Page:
Moving toward net zero-emissions goal by 2035, the federal government’s Natural Resources Canada (NRC) has announced nearly $3 million to subsidize installing electric vehicle (EV) chargers across Canada. The investment is funded through NRC’s Zero-Emission Vehicle Infrastructure Program.

The new grants will be distributed in three Canadian provinces – British Columbia, Newfoundland, and Ontario – and at multi-unit residential buildings across the country.

“Investing in more EV chargers will put more Canadians in the driver’s seat on the road to a net-zero future and help achieve our climate goals,” said Jonathan Wilkinson, Minister of Natural Resources.

In British Columbia, a $1 million investment to the Community Energy Association will help support installation of up to 90 EV chargers in the province’s Kootenay region. The chargers will be installed by October 2023 in public places, multi-unit residential buildings, on streets, at workplaces, or at facilities servicing light-duty vehicle fleets.

An $805,000 grant to electricity provider Newfoundland and Labrador Hydro to support installation of up to 113 EV chargers across the Newfoundland province.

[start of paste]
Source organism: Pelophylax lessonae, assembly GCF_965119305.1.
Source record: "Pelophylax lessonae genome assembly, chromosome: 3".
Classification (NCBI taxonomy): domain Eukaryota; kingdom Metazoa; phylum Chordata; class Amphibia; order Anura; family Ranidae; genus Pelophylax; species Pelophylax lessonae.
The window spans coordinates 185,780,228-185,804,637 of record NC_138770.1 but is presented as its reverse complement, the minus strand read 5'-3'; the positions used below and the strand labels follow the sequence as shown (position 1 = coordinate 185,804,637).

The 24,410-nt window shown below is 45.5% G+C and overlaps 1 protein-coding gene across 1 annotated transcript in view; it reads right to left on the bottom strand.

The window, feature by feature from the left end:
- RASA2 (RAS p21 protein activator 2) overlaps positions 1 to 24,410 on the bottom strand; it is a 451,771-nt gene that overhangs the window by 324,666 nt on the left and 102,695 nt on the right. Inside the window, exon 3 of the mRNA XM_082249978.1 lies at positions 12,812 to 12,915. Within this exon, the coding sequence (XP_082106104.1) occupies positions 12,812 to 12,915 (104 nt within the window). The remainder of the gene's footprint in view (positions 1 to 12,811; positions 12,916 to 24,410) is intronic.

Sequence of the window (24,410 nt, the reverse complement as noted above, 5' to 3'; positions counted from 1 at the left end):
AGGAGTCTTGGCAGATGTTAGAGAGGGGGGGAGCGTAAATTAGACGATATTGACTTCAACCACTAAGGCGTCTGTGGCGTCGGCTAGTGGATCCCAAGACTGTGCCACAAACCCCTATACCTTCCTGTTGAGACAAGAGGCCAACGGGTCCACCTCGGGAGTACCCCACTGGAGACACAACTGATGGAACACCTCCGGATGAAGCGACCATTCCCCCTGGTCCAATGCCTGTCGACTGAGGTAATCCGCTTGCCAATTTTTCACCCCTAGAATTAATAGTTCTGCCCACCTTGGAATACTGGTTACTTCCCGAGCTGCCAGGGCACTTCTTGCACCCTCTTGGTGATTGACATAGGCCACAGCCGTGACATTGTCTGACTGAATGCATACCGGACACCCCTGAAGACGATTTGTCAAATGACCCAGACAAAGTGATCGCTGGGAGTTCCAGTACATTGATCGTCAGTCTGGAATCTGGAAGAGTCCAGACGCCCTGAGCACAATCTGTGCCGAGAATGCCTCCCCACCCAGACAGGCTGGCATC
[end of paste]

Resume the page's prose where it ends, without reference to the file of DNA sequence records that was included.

Through Hydro’s Commercial EV Charger Rebate Program, businesses, not-for-profit organizations and municipalities can receive a refund of up to 50% for EV charger installation costs. The chargers will be positioned by March 2024 in public places, on streets, at workplaces or at facilities servicing light-duty vehicle fleets.

The NRC will grant $250,000 to electricity utility and distributor Alectra Energy Services to install 50 Level 2 EV chargers by this summer across three Ontario cities – St. Catharines, Barrie, and Markham. Alectra also contributed more than $710,000, bringing the total project cost to more than $960,000.

NRC will invest $899,000 in real estate management company Broadstreet Properties Ltd. to install 188 Level 2 EV chargers at multi-unit residential buildings across Canada. A $993,000-plus Broadstreet contribution brings the total project’s cost to $1.9 million.

Since 2015, Canada has invested $1 billion to make EVs more affordable and chargers more accessible for Canadians. The funding supports a coast-to-coast network of chargers in local areas, while federal rebates of up to $5,000 are helping more Canadians make the switch to an EV.

About the author
Cindy Brauer

Cindy Brauer

Former Managing Editor

Cindy Brauer is a former managing editor for Bobit Business Media’s AutoGroup. A native of Chicago but resident of Southern California since her teens, Brauer studied journalism and earned a communications degree at California State University Fullerton. Over her career, she has written and edited content for a variety of publishing venues in a disparate range of fields.

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